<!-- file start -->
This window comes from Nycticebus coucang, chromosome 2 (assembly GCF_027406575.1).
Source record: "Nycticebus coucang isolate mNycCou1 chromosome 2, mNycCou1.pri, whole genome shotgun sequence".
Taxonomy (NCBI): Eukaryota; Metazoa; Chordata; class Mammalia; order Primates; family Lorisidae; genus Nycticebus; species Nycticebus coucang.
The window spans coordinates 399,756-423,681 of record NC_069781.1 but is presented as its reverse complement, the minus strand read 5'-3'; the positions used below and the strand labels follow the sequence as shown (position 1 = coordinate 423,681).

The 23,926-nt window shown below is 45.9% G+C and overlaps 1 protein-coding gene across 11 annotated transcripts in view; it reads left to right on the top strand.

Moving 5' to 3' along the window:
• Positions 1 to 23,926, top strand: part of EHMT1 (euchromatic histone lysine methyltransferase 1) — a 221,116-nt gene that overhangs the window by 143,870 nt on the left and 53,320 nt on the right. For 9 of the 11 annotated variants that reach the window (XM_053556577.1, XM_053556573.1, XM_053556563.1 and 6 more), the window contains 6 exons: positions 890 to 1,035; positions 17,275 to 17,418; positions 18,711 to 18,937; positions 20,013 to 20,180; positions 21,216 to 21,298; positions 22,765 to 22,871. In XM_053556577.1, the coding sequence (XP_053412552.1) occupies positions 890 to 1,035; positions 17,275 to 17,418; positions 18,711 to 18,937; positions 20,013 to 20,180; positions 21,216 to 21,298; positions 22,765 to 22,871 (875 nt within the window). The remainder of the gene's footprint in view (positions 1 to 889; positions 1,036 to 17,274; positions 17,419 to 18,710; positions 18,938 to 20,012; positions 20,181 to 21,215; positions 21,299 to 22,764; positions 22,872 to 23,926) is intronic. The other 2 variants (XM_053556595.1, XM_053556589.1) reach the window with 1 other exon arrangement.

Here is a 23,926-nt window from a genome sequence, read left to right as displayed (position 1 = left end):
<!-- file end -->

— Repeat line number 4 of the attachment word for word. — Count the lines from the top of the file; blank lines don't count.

The window spans coordinates 399,756-423,681 of record NC_069781.1 but is presented as its reverse complement, the minus strand read 5'-3'; the positions used below and the strand labels follow the sequence as shown (position 1 = coordinate 423,681).